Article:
Happy Minden Day everyone!
Minden Day has been celebrated throughout the years by the regiment, and is still celebrated by the PWRR today with parades, dinners and the wearing of roses in their headgear. It is the major Battle Honour of the 37th Regiment of Foot, later the Hampshire, Royal Hampshire and now PWRR regiments.
The Battle of Minden was fought on 1st August 1759, during the Seven Years’ War. Minden is in Northern Germany, 6 British Infantry Regiments were sent to Germany, where the French were trying to take Hanover to recompense for their losses in Canada. The British, Hanoverians, Hessians and Prussians, numbering some 41,000 men with 170 guns were fighting the larger French and Saxon armies of 51,000 men.
The British Regiments of the 37th, together with the 20th, 23rd, 25th, 51st all marched up to Coesfeld, near Münster to become part of the army of Ferdinand of Brunswick. Horses were used to carry the tents and the regimental medicine chest, carriages were hired locally to transport blankets and 2 days’ bread, with all men carrying another 2 days’ worth. As the troops advanced forwards, new waggons and horses were requisitioned and the old ones sent back. There were few reports of the British troops looting along the way, bullocks were provided for their meat supplies.
The British troops were encamped to the north west of Minden Heath. The French forces had started moving into position very early, but this news was not passed on swiftly, so it was some time before Ferdinand’s troops were ready to move at 5am. By 7am they were already occupying various areas of ground, while the ‘indisciplined French troops’ and their conflicting orders caused confusion and delayed their advance, allowing the German and British forces to drive them out of some strongholds.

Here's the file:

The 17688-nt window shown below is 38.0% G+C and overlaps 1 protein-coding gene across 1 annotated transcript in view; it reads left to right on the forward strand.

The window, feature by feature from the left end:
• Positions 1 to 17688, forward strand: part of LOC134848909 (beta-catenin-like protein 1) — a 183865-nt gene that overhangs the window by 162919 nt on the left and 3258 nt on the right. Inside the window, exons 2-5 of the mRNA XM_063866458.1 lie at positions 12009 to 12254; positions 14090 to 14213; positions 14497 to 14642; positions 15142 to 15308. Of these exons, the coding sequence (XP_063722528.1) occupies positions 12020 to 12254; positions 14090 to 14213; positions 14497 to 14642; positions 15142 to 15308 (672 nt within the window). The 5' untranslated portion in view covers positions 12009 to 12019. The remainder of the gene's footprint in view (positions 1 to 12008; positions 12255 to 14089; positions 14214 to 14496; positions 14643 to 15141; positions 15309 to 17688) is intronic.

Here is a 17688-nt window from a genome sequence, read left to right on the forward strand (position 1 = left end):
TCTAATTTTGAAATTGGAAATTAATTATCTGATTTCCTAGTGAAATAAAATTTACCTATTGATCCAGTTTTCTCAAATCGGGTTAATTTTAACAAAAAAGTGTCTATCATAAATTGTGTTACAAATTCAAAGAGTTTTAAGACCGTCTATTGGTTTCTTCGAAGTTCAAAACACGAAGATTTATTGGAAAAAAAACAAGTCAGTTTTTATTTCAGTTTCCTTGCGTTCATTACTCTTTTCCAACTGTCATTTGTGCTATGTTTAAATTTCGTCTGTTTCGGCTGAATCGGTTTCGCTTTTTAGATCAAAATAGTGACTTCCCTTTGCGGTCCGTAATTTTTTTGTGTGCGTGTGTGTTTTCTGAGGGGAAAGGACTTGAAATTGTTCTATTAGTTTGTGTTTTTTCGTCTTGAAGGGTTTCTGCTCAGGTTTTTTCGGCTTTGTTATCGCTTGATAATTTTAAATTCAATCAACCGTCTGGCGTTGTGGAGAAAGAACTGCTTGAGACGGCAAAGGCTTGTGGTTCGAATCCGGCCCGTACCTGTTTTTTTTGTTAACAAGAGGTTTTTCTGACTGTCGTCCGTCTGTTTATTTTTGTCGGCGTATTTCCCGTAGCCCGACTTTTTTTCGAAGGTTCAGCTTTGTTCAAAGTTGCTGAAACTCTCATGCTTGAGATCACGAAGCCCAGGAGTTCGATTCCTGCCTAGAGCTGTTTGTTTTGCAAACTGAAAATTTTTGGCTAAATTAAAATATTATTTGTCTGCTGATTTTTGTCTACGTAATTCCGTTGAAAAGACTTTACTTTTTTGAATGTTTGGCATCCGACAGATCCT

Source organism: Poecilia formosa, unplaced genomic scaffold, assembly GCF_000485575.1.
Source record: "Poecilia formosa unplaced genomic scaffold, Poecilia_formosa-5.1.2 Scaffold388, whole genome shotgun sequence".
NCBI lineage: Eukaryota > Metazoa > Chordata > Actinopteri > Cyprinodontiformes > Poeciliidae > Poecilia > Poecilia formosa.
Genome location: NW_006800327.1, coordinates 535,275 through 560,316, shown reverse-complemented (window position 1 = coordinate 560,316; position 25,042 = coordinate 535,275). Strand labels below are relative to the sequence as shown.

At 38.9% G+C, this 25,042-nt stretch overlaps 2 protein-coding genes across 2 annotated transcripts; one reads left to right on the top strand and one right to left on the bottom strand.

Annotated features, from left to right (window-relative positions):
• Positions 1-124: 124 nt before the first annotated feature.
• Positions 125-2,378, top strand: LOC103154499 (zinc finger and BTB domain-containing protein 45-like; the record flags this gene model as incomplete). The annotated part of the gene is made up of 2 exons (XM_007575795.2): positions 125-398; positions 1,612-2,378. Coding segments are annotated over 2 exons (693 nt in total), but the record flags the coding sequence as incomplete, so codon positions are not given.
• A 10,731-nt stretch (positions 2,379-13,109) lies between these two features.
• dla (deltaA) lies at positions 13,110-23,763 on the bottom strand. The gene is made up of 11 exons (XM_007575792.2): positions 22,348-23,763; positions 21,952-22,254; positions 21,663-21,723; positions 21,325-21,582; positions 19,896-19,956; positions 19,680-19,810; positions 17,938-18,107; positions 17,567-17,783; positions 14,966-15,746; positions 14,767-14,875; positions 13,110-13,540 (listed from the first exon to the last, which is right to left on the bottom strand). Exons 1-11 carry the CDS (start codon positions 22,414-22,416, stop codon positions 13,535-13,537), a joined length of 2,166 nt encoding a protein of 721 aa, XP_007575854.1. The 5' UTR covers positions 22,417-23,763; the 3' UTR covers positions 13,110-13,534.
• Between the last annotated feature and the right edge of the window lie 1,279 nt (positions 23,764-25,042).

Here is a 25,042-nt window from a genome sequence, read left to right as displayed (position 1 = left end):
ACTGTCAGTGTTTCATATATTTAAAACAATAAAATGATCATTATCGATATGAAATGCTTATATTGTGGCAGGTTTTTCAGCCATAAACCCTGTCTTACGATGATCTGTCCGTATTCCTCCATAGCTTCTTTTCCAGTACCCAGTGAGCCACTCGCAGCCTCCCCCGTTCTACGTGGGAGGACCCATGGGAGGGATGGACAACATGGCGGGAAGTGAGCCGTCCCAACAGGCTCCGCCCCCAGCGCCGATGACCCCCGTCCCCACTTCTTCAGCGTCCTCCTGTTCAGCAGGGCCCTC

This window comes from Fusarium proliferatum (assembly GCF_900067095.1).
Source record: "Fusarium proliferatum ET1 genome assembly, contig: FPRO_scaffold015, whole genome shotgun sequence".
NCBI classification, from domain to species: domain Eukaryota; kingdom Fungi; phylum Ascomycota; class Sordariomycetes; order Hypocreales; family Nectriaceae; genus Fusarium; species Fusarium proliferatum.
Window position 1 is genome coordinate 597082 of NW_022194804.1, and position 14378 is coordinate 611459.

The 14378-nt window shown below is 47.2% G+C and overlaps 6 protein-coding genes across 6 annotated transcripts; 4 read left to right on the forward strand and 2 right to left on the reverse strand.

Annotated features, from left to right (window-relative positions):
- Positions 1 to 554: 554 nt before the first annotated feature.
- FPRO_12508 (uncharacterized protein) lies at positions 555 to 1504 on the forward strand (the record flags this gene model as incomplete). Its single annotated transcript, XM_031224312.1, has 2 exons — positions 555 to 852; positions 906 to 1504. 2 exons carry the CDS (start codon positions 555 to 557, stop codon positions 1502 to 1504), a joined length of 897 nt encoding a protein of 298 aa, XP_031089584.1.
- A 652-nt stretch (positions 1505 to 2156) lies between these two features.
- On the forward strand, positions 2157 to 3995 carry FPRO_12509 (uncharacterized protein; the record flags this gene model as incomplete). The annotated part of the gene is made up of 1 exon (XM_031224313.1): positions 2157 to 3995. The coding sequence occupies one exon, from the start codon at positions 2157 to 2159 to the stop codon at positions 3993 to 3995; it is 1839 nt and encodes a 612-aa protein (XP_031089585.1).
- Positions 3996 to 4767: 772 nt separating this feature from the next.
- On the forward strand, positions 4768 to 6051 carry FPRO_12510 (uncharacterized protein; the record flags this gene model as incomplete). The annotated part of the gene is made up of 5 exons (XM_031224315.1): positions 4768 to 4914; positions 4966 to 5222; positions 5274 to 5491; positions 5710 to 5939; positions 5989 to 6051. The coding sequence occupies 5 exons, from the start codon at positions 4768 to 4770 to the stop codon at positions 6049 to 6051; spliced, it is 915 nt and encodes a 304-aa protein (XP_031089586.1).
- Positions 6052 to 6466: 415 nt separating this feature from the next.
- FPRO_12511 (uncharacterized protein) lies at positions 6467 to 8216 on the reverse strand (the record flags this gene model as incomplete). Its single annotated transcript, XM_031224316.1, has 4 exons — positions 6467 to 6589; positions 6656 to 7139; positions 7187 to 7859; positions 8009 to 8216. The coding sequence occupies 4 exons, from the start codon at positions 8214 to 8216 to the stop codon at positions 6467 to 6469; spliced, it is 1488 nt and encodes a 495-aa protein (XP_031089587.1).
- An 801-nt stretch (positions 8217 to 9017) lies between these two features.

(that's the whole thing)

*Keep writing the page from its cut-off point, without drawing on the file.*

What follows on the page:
There was supposed to be British Cavalry supporting the Infantry, but due to delays, they had not yet reached Minden. There were nine battalions facing the French Cavalry, and the advance of the infantry completely surprised the cavalry, who could do nothing except charge at them. 12 cavalry squadrons swept down towards the infantry, who held their fire until the horses were within ten paces, and then let fly, with devastating effect. The remaining cavalry withdrew, and successive cavalry charges met the same fate. The French Cavalry were driven back three times completely, before deciding to send in their infantry.
17 French Infantry Battalions now advanced on the British Infantry, who wheeled around to attack again; the superior British weaponry and training killed a great many, and others ran away. The battle continued with further attacks, and a large scale onslaught from British guns caused Contades’ French force to beat a hasty retreat, leaving behind 40 guns, and nearly 20 colours and standards, as well as losing nearly 11,000 men by some accounts.
The 37th Regiment of Foot suffered heavy losses too – 4 officers and 69 men were killed, and another 12 officers and 188 men were wounded, (another 33 subsequently died of their wounds). This was nearly 54% of the 37th Men.
The soldiers picked wild roses from the battlefield to wear in their hats and uniforms, a tradition that continues to today.
The museum shop sells copies of the Battle of Minden Print by Dawn Waring: